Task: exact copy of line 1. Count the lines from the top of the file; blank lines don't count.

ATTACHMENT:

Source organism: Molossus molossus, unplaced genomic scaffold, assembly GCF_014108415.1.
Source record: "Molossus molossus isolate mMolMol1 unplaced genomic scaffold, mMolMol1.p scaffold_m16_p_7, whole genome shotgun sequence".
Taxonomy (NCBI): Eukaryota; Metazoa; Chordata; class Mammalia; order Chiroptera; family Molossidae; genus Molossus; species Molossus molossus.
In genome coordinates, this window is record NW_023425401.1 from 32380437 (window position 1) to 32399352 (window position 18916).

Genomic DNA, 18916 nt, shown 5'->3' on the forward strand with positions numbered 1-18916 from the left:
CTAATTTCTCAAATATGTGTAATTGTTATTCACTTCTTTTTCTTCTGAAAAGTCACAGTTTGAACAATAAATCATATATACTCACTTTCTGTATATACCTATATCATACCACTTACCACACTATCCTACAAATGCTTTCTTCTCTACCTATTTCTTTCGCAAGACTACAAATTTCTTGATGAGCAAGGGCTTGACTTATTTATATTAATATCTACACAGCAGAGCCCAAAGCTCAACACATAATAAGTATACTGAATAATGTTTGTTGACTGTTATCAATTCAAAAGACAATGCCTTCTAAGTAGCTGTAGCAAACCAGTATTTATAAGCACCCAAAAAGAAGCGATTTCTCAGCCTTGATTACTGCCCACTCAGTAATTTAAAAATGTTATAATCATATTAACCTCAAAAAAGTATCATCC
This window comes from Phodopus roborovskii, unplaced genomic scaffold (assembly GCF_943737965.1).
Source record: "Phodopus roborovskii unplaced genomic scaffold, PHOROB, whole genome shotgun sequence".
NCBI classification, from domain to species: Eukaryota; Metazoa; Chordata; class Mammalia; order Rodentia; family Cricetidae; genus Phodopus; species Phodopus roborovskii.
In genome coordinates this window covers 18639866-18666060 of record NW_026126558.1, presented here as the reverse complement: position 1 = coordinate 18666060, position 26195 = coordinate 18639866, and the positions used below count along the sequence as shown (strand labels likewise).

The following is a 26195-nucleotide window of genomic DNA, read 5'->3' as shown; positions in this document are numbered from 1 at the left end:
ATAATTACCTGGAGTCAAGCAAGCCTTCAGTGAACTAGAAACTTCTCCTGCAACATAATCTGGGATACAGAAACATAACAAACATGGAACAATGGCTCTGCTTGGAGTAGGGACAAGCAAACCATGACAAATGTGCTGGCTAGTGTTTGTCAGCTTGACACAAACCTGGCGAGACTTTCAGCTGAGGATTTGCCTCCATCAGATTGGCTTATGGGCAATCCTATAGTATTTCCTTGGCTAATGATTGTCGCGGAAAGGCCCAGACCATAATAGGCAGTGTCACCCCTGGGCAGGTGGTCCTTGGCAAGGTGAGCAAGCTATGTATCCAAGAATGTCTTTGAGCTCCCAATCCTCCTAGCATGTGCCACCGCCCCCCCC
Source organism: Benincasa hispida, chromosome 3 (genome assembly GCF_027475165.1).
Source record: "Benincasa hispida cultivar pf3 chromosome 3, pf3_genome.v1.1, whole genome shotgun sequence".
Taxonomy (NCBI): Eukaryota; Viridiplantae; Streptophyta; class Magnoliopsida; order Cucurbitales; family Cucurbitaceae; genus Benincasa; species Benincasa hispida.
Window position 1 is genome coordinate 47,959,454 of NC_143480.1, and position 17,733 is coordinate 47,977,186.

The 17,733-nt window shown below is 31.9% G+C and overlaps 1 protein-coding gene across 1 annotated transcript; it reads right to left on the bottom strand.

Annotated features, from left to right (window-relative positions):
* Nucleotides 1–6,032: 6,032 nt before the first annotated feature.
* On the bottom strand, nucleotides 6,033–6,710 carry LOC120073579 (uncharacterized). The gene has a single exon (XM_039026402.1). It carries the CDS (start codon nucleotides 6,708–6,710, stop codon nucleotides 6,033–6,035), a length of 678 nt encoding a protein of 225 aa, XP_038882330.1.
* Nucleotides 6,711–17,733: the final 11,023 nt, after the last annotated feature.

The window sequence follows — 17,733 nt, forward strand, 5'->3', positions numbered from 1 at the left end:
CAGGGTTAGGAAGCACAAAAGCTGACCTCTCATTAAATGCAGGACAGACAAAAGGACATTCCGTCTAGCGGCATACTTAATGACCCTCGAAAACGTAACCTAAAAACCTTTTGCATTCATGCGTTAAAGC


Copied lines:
Source organism: Molossus molossus, unplaced genomic scaffold, assembly GCF_014108415.1.